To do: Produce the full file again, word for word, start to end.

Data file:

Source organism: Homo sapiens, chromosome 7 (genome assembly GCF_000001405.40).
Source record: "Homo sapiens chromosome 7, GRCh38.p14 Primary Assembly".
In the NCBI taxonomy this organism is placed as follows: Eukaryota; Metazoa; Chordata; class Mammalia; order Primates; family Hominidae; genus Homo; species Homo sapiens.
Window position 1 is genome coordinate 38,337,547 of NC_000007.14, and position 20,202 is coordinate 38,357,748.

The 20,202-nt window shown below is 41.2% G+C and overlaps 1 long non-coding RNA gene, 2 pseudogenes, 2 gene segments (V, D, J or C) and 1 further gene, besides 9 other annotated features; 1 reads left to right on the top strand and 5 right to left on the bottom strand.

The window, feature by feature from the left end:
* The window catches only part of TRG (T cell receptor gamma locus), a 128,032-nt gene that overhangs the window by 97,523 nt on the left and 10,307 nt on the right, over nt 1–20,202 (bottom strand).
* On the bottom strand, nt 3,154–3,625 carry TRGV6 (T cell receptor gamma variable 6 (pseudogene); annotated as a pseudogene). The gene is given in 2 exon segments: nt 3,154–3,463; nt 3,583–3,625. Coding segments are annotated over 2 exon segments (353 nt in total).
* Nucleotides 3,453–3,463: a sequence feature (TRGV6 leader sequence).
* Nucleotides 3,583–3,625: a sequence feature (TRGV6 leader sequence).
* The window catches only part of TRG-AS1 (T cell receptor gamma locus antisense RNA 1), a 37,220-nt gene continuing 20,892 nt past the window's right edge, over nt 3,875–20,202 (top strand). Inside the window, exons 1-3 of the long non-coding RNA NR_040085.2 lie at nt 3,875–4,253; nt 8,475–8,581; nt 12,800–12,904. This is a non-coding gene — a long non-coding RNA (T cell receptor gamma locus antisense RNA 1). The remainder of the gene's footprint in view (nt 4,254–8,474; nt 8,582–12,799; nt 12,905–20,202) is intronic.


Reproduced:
Source organism: Homo sapiens, chromosome 7 (genome assembly GCF_000001405.40).
Source record: "Homo sapiens chromosome 7, GRCh38.p14 Primary Assembly".
In the NCBI taxonomy this organism is placed as follows: Eukaryota; Metazoa; Chordata; class Mammalia; order Primates; family Hominidae; genus Homo; species Homo sapiens.
Window position 1 is genome coordinate 38,337,547 of NC_000007.14, and position 20,202 is coordinate 38,357,748.

The 20,202-nt window shown below is 41.2% G+C and overlaps 1 long non-coding RNA gene, 2 pseudogenes, 2 gene segments (V, D, J or C) and 1 further gene, besides 9 other annotated features; 1 reads left to right on the top strand and 5 right to left on the bottom strand.

The window, feature by feature from the left end:
* The window catches only part of TRG (T cell receptor gamma locus), a 128,032-nt gene that overhangs the window by 97,523 nt on the left and 10,307 nt on the right, over nt 1–20,202 (bottom strand).
* On the bottom strand, nt 3,154–3,625 carry TRGV6 (T cell receptor gamma variable 6 (pseudogene); annotated as a pseudogene). The gene is given in 2 exon segments: nt 3,154–3,463; nt 3,583–3,625. Coding segments are annotated over 2 exon segments (353 nt in total).
* Nucleotides 3,453–3,463: a sequence feature (TRGV6 leader sequence).
* Nucleotides 3,583–3,625: a sequence feature (TRGV6 leader sequence).
* The window catches only part of TRG-AS1 (T cell receptor gamma locus antisense RNA 1), a 37,220-nt gene continuing 20,892 nt past the window's right edge, over nt 3,875–20,202 (top strand). Inside the window, exons 1-3 of the long non-coding RNA NR_040085.2 lie at nt 3,875–4,253; nt 8,475–8,581; nt 12,800–12,904. This is a non-coding gene — a long non-coding RNA (T cell receptor gamma locus antisense RNA 1). The remainder of the gene's footprint in view (nt 4,254–8,474; nt 8,582–12,799; nt 12,905–20,202) is intronic.